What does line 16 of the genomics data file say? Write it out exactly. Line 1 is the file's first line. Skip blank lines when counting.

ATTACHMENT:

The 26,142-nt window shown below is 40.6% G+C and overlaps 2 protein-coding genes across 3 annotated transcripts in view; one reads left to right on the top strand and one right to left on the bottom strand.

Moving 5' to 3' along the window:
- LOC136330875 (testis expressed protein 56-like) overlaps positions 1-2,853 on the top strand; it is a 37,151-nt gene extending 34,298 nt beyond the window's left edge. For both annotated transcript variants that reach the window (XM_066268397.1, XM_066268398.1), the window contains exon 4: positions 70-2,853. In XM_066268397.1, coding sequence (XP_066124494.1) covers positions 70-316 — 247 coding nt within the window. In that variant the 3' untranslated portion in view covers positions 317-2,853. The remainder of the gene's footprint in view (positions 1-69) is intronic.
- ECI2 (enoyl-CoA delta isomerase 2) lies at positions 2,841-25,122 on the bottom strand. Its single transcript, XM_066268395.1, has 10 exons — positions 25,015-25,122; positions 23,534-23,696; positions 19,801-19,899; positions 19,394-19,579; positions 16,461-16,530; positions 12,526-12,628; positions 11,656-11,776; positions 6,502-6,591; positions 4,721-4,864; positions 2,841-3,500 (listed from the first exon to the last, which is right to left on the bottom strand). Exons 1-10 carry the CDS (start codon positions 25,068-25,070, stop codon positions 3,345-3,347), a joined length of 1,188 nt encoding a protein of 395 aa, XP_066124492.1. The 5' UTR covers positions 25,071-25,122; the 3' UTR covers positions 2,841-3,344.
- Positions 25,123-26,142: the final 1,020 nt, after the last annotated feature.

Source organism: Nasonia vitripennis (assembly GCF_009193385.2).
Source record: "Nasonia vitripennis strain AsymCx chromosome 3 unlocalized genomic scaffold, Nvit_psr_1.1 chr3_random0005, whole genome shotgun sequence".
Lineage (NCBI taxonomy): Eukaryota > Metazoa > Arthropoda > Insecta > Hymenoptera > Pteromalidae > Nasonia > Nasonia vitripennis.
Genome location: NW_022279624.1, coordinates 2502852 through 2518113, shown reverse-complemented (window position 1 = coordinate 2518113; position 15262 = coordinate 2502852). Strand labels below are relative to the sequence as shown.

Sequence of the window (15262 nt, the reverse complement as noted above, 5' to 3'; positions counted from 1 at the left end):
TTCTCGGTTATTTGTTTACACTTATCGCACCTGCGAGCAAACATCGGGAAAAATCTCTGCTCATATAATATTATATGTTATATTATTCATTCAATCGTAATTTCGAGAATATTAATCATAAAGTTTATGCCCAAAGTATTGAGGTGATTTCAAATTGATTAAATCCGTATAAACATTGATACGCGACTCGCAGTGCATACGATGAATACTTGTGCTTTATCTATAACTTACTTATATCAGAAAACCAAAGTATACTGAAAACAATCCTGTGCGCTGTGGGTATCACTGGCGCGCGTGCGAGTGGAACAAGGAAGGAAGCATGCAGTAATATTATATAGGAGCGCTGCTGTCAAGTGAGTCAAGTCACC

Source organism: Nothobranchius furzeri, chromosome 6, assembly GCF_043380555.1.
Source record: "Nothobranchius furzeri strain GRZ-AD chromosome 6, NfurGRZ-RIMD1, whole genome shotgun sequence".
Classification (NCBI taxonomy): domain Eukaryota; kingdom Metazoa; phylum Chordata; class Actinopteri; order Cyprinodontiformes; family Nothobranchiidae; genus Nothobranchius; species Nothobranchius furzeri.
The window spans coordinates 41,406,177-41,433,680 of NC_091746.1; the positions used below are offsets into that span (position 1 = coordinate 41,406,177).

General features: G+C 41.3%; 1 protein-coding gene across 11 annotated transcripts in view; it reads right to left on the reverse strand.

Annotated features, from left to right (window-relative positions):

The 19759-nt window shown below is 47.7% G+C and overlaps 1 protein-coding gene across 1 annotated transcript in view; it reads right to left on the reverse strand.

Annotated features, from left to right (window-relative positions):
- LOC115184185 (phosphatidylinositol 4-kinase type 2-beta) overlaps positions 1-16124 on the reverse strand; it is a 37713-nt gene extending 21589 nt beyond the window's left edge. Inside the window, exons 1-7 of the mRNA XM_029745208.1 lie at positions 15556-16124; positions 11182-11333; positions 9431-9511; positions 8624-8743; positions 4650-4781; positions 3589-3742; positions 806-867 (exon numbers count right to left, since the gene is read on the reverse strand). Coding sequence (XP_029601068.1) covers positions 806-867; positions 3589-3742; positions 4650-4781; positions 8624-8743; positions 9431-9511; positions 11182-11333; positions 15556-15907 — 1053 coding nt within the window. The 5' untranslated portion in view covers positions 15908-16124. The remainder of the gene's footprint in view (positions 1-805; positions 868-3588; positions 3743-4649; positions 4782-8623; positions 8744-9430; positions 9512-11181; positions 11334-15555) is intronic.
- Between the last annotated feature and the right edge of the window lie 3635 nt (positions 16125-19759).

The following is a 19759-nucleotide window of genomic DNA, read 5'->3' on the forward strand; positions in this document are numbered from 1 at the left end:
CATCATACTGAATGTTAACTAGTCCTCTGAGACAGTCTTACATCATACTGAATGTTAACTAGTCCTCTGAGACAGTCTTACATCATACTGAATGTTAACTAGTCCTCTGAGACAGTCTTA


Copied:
General features: G+C 41.3%; 1 protein-coding gene across 11 annotated transcripts in view; it reads right to left on the reverse strand.